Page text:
Booksellers, get out your handcuffs: Roughly one in five physical books sold in the U.S. over most of the spring were the “Fifty Shades” sex trilogy.
That figure comes from Nielsen BookScan data cited in a new Wall Street Journal report on the trilogy’s likelihood of hitting 20 million in sales this week.
Available in stores and airports everywhere and as an e-book, E.L. James’ “Fifty Shades” trilogy somehow occupies the top four spots on Nielsen’s top 10 adult-fiction list: “Fifty Shades of Grey,” “Fifty Shades Darker,” “Fifty Shades Freed” and, rounding out the pack at No. 4, "The Fifty Shades Trilogy," an all-in-one version that retails for $28.71 on Amazon.
“The Fifty Shades Trilogy will obsess you, possess you, and stay with you forever,” says the book’s promotional copy, which could not be independently confirmed by the Los Angeles Times as of press time. But the book’s sales seem to show it’s true.
The plot features a young college student named Anastasia Steele who falls in love with a hunky, brilliant, handsome, mysterious… well, you can guess the rest. Anyway, there’s a lot of sex and women everywhere are reading it and critics — many of them men, actually — are practically committing seppuku because they can’t figure out how to get their significant other to put the book down.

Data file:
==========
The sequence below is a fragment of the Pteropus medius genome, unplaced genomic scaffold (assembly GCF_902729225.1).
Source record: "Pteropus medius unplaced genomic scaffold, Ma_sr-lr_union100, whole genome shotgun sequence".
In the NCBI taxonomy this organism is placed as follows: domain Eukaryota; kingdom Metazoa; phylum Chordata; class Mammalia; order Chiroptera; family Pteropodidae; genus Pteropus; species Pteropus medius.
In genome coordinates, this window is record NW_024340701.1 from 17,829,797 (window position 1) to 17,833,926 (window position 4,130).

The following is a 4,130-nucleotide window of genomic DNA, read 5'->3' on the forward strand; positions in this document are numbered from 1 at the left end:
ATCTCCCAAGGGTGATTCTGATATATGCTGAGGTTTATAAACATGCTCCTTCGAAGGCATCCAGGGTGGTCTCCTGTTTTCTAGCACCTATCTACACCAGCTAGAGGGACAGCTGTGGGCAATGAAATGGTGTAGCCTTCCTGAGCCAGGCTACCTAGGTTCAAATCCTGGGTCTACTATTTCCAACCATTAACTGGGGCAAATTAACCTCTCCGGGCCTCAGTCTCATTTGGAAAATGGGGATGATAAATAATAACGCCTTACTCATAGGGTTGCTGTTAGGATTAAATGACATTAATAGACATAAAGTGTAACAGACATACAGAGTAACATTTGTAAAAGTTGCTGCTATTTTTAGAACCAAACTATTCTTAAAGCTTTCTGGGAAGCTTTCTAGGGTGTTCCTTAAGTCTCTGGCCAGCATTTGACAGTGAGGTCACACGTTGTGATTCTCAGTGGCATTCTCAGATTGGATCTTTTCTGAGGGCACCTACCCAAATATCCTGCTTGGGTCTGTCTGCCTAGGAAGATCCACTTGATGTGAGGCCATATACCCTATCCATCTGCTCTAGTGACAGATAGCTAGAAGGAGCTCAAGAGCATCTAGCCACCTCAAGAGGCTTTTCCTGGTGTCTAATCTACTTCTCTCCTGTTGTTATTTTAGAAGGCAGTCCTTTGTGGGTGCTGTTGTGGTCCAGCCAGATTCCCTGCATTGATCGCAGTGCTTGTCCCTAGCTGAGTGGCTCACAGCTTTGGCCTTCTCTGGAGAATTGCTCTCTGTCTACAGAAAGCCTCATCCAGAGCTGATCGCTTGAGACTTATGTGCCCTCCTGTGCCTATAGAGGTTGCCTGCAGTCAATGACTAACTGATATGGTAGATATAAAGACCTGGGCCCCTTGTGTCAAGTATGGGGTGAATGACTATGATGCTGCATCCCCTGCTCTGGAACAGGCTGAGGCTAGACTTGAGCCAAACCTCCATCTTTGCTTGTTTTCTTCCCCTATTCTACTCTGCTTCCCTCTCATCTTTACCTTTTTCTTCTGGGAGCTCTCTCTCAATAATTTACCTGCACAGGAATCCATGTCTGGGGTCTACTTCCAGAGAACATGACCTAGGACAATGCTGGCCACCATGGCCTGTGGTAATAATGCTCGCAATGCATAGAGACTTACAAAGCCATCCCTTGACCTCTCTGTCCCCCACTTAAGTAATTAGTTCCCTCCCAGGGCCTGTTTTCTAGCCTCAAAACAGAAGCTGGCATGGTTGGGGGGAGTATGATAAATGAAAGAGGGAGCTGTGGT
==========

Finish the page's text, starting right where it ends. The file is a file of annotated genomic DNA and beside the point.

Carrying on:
“Seriously, I have never read a sharper, more brilliantly realized parody of romance fiction in all my born days,” Wallace Baine wrote in a recent review for the San Jose Mercury News. “And whoever this ‘E.L. James’ person is, I'm betting that he/she is on the writing staff of ‘The Colbert Report.’ Check the end credits next time and see if I'm wrong.” (He’s wrong.)
Baine’s anger aside — because 20 million American readers apparently disagree, and that's a lot — the trilogy has been a global sales phenomenon. According to the Guardian, as of June 21, James’ trilogy had been dismantling British sales records left and right: first author to sell 100,000 printed copies of a trilogy in one week; smashed the previous one-week sales record by almost 50%; outpaced the initial sales of “The Da Vinci Code,” the bestselling paperback ever, by 300%.
Not bad for a trilogy that started as Internet fanfiction.